36. The Commission considers that allegations of rape deserve separate general comment. Despite the incalculable suffering inflicted upon Ethiopian and Eritrean civilians alike in the course of this armed conflict, the Commission is gratified that there was no suggestion, much less evidence, that either Eritrea or Ethiopia used rape, forced pregnancy or other sexual violence as an instrument of war. Neither side alleged strategically systematic sexual violence against civilians in the course of the armed conflict and occupation of Central Front territories. Each side did, however, allege frequent rape of its women civilians by the other’s soldiers.

37. The Parties agree that rape of civilians by opposing or occupying forces is a violation of customary international law, as reflected in the Geneva Conventions. Under Common Article 3(1), States are obliged to ensure that women civilians are granted fundamental guarantees, including the prohibition against “violence to life and person, in particular murder of all kinds,mutilation, cruel treatment and torture . . . outrages on personal dignity, in particular humiliating and degrading treatment.” Article 27 of the 1949 Geneva Convention relative to the Protection of Civilian Persons in Time of War ... provides:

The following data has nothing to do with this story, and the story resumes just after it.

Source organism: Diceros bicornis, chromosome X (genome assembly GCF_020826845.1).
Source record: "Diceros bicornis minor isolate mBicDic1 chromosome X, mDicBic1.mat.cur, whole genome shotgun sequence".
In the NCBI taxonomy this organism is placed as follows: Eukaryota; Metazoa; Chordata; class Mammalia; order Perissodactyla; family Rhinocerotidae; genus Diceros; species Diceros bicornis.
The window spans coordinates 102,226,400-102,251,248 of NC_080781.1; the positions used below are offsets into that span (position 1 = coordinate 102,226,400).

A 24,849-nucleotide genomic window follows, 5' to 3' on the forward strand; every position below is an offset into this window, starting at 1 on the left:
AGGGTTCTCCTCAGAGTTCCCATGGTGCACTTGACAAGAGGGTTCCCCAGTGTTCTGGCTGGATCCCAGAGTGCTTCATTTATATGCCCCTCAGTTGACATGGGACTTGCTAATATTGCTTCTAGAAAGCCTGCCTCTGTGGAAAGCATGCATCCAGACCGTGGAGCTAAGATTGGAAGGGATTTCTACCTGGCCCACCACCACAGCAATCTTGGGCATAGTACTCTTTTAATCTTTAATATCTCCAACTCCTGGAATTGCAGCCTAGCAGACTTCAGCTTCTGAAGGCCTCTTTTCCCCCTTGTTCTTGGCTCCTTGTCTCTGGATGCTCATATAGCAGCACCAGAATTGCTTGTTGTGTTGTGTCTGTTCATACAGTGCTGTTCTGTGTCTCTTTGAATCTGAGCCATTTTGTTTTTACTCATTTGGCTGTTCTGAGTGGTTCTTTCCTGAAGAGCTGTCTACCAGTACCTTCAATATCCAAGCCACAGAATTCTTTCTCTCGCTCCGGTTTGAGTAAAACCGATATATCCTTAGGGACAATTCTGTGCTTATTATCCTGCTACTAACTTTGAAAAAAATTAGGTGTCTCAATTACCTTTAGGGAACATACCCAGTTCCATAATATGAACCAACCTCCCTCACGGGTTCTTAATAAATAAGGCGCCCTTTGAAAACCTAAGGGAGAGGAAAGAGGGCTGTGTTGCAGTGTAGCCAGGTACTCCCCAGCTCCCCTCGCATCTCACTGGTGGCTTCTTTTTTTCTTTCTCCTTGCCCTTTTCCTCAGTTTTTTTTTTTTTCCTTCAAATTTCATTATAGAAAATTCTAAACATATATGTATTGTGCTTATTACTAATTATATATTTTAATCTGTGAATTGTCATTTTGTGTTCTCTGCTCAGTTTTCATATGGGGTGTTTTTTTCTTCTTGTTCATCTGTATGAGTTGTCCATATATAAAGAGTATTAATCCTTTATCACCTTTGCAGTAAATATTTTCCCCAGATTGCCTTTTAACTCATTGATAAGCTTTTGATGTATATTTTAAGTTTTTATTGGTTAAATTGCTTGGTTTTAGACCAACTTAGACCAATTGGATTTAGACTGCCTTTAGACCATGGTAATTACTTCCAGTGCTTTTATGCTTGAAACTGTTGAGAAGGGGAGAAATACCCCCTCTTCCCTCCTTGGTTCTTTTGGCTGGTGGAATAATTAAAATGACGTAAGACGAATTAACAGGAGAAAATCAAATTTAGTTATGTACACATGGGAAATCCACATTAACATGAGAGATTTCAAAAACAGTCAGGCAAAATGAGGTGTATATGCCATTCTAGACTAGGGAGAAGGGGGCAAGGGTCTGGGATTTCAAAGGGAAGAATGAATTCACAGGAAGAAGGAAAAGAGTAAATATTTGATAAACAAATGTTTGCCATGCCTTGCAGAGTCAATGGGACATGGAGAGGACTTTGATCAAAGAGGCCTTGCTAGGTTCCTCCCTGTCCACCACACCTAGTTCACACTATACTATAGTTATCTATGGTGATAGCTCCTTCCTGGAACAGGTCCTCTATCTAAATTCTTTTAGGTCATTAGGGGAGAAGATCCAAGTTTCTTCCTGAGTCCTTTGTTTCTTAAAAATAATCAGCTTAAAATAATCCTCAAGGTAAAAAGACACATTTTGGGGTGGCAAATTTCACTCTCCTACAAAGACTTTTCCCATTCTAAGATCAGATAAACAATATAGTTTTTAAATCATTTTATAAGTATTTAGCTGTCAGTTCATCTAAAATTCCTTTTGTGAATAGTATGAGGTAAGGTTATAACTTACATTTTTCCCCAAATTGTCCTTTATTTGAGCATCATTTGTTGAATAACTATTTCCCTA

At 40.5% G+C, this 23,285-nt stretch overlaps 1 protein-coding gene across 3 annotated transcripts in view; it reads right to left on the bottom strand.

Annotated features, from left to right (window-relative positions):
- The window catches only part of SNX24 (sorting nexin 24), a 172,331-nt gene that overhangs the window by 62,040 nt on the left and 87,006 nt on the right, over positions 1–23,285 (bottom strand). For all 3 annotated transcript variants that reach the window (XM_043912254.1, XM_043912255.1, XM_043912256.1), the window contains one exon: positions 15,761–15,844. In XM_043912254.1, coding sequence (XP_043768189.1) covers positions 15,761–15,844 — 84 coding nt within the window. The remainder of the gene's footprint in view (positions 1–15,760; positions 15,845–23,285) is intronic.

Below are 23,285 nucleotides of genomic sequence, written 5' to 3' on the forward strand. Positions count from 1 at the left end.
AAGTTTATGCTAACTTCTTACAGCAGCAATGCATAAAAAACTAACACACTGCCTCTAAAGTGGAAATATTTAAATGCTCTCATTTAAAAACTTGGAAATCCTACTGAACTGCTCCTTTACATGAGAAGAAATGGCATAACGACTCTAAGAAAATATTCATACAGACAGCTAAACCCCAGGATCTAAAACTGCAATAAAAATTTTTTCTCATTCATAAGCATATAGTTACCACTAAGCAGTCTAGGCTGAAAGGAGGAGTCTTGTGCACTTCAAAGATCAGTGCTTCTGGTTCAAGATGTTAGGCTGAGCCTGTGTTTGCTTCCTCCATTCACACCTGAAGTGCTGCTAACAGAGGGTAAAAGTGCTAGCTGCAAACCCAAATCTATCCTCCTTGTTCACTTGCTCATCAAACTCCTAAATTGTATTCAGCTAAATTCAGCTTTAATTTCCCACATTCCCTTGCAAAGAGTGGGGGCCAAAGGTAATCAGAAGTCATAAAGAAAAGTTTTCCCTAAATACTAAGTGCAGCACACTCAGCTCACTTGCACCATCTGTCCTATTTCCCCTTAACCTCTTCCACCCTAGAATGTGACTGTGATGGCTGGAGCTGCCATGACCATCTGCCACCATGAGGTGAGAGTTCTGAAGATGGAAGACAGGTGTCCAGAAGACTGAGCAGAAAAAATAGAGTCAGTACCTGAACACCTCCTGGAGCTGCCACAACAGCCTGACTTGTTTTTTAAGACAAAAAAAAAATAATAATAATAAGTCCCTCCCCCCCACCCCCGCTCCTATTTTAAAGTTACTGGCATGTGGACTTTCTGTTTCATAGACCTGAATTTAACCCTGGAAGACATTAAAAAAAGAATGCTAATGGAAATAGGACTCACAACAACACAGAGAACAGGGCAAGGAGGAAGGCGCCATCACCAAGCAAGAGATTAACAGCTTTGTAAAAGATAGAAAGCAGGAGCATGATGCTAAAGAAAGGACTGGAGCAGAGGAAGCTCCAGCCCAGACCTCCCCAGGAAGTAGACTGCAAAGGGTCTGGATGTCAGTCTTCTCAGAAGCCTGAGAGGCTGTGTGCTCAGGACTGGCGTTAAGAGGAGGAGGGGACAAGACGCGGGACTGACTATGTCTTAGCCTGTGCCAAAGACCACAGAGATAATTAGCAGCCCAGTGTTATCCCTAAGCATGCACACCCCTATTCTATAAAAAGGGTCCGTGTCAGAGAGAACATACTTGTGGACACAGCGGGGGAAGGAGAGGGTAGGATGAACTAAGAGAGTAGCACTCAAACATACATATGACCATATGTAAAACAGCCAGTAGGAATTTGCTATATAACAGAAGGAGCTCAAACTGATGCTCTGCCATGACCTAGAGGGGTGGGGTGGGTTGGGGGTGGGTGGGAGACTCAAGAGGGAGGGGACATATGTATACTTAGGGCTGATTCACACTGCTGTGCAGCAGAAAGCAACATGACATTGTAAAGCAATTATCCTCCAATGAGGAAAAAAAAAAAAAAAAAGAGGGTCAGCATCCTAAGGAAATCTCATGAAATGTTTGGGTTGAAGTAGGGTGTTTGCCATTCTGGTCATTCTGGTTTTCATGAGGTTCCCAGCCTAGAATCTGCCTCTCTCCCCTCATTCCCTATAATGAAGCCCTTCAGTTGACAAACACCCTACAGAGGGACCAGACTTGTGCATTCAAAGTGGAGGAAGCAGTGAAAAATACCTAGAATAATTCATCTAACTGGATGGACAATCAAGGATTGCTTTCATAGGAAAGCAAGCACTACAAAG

"Protected persons are entitled, in all circumstances, to respect for their persons, their honour, their family rights, their religious convictions and practices, and their manners and customs. They shall at all times be humanely treated, and shall be protected especially against all acts of violence or threats thereof and against insults and public curiosity.

"Women shall be especially protected against any attack on their honour, in particular against rape, enforced prostitution or any form of indecent assault."